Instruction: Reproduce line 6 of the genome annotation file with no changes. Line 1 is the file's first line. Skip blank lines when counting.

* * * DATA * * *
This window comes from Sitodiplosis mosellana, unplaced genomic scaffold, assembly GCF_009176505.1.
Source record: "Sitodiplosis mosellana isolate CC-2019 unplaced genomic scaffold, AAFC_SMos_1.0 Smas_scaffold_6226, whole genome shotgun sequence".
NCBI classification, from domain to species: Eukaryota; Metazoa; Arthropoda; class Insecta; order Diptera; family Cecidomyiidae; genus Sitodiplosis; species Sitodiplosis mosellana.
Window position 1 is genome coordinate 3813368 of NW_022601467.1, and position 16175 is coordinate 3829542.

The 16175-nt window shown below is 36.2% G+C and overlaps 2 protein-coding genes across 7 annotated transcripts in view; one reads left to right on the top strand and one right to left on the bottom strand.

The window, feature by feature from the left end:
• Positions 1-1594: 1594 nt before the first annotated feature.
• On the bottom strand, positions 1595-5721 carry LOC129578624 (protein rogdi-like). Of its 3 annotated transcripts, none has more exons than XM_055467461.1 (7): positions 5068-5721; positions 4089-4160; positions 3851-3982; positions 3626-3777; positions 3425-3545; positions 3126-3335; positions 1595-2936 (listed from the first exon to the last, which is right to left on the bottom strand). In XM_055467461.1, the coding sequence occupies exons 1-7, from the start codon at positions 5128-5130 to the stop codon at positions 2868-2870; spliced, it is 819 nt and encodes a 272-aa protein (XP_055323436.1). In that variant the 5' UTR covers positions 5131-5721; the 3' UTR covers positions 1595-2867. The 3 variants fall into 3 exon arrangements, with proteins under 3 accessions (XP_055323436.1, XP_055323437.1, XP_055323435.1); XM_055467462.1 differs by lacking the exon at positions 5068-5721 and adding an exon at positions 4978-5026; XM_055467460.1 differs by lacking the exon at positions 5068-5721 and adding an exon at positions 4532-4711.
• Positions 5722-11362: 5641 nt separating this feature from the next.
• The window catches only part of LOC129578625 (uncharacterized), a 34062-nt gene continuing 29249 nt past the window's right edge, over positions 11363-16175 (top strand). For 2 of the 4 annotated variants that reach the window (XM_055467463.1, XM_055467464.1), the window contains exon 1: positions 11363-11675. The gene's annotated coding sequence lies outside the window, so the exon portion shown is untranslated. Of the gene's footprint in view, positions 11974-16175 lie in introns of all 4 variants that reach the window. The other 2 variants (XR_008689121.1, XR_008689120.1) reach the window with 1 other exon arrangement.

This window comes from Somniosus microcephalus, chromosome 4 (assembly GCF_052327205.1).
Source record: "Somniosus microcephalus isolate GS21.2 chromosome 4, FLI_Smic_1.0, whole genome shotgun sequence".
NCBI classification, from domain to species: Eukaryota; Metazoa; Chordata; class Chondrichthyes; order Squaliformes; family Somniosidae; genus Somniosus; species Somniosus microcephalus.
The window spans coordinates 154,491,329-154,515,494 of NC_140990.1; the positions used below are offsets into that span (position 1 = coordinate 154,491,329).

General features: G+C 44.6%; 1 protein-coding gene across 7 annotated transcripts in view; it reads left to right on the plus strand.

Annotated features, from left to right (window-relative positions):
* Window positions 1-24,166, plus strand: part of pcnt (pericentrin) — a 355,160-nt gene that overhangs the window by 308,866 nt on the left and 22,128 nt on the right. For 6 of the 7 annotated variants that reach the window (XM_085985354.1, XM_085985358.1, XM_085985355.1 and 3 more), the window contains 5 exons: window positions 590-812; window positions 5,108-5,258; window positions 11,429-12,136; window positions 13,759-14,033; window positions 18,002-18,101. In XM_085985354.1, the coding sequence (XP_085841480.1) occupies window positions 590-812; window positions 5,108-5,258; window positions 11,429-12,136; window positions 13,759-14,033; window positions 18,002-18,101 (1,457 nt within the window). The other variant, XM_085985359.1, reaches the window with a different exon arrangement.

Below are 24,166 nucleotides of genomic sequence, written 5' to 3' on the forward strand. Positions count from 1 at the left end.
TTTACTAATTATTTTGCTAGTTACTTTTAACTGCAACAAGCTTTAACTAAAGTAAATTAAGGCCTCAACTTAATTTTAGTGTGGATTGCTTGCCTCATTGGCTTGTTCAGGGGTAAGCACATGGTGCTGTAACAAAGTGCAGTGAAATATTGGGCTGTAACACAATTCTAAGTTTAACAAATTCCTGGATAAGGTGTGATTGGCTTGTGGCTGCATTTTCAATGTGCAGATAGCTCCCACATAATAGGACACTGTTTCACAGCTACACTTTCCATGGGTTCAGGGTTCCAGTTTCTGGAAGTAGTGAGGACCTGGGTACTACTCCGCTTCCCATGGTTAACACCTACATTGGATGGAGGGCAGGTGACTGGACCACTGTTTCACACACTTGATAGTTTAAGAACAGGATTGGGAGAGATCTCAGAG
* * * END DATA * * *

The window, feature by feature from the left end: